Leader Lucy Starling

Seven members joined me on an unseasonably cool and dull morning in search of resident and migrant birds but at least it did not rain! With no sunshine, we encountered no butterflies or damselflies. I followed the route as published in my Walks PDF on the Bath Nats website.

It was heartening to hear Song Thrush singing close to the railway line near Hampton Row and in three other locations. Blackbirds, Wrens, Chiffchaff, Great Tit, Blue Tit, Goldfinch, Robin and Blackcaps likewise were seen and heard in several spots and we picked up snippets of more than one Greenfinch singing, the best of the bunch by The George PH: its distinctive and loud “wheeze” note very audible. Sadly, there was not a single Chaffinch and only one distant Mistle Thrush which sang very briefly.


Whitethroat © Andrew Harrison

Greenfinch © Amdrew Harrison

The Bathampton Meadows beyond Grosvenor Bridge were very soggy close to the the ditch where I had hoped to hear and see Sedge Warblers back for a fourth breeding season. Nothing doing there unfortunately, but, with the winds changing from NE to S/SW, surely more migrants should be arriving into our area, including Swifts and House and Sand Martins  A fly-over calling Grey Wagtail near the Tollbridge, the “yaffle” of a Green Woodpecker and the shrill piping notes of a Nuthatch, as we approached Batheaston, added to our rather meagre species list. We stopped for a break and observed the small Rookery near Bathampton Mill.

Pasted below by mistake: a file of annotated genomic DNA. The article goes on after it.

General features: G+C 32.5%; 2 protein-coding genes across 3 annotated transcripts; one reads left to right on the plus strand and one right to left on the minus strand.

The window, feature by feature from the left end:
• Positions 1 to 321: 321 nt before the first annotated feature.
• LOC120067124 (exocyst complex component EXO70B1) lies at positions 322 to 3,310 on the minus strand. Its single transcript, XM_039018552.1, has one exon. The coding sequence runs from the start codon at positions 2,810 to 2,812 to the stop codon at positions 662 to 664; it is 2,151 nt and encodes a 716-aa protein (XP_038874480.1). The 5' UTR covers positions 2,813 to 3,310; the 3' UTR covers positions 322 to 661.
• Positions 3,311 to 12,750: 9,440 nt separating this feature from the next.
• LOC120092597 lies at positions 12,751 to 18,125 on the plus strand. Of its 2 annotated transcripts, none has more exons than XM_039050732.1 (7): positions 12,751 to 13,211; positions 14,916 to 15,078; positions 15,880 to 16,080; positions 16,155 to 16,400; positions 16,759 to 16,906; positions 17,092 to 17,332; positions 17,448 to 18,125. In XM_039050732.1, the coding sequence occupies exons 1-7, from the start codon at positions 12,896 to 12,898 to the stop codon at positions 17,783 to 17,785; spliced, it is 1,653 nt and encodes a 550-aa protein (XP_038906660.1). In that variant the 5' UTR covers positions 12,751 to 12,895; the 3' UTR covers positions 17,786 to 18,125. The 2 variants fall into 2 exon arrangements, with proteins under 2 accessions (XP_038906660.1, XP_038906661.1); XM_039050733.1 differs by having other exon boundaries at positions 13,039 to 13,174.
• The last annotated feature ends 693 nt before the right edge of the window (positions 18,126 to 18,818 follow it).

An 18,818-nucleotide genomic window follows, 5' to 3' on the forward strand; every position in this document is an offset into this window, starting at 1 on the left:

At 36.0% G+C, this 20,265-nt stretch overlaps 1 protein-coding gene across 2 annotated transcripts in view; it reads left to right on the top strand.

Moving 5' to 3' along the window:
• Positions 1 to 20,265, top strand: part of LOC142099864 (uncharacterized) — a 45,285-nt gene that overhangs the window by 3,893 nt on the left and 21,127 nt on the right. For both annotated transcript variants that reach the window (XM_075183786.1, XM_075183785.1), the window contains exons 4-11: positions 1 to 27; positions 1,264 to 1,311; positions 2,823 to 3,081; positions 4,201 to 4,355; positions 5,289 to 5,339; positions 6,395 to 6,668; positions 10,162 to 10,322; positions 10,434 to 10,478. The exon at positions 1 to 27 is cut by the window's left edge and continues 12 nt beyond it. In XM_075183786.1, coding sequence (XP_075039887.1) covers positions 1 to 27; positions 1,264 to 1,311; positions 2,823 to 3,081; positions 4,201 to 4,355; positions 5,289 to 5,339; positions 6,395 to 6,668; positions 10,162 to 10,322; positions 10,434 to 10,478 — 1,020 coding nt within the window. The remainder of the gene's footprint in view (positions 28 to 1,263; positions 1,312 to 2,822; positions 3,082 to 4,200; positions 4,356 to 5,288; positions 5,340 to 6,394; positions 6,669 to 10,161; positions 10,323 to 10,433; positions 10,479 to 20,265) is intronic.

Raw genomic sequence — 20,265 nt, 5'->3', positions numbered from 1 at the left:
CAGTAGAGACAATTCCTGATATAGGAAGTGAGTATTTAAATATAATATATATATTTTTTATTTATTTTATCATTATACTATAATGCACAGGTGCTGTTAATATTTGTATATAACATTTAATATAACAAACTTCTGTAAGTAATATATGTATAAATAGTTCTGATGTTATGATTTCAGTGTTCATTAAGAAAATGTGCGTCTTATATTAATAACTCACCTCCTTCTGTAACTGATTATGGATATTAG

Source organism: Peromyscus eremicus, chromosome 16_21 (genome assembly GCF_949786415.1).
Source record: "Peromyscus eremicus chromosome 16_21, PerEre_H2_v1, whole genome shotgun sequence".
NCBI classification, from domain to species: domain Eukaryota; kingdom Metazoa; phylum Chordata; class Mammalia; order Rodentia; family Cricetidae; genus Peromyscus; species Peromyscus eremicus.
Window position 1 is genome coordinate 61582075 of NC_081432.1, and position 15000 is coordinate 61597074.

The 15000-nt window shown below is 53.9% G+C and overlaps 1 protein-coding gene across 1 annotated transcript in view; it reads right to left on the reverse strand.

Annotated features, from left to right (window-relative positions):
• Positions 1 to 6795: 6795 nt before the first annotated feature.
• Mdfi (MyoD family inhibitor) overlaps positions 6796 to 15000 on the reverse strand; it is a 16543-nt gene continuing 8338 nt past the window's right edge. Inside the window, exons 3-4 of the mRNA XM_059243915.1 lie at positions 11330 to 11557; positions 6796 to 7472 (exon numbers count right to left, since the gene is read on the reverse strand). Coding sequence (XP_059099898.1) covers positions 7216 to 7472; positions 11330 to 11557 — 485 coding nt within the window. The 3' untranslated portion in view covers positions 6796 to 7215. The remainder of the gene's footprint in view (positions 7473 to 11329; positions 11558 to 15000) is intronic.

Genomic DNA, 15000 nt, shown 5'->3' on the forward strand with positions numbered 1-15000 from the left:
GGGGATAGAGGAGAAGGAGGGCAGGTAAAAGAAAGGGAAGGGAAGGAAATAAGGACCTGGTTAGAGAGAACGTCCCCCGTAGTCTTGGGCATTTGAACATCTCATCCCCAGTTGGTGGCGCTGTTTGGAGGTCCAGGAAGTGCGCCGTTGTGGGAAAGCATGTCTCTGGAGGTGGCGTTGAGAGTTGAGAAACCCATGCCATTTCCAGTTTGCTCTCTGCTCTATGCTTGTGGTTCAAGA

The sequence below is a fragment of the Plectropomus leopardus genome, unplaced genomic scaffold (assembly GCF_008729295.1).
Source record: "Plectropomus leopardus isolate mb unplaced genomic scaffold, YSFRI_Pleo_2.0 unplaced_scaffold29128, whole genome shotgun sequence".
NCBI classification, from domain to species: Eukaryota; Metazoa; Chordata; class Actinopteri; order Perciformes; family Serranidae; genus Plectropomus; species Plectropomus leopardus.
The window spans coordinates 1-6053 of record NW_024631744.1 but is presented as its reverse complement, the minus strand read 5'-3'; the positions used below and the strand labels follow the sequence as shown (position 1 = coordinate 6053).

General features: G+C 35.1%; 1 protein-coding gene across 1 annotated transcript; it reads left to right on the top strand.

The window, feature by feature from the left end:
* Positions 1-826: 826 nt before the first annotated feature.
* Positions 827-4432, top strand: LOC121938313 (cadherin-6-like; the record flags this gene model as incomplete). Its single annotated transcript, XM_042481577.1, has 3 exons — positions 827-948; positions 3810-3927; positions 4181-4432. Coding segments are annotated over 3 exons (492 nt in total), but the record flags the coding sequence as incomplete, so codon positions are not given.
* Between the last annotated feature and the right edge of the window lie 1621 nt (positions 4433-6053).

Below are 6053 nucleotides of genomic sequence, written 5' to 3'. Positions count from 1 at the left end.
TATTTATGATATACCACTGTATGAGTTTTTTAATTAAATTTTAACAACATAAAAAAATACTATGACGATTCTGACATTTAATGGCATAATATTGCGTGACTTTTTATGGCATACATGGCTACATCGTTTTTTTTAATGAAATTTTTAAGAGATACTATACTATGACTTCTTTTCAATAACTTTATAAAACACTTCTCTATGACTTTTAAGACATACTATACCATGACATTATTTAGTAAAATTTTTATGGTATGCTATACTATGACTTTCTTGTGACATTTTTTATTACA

I was very relieved to find a Common Whitethroat in the brambles and other scrubby vegetation riverside below the river close to Batheaston. The male finally popped into view and sang vigorously. Here we also encountered our only raptors: three soaring Common Buzzard. The walk across Bathampton Farm Field produced no notable species. We searched the canal side vegetation for a resting Large Red Damselflies, but there were one to be found, only a few large Queen bees in the  flowers but little else.

Lucy Starling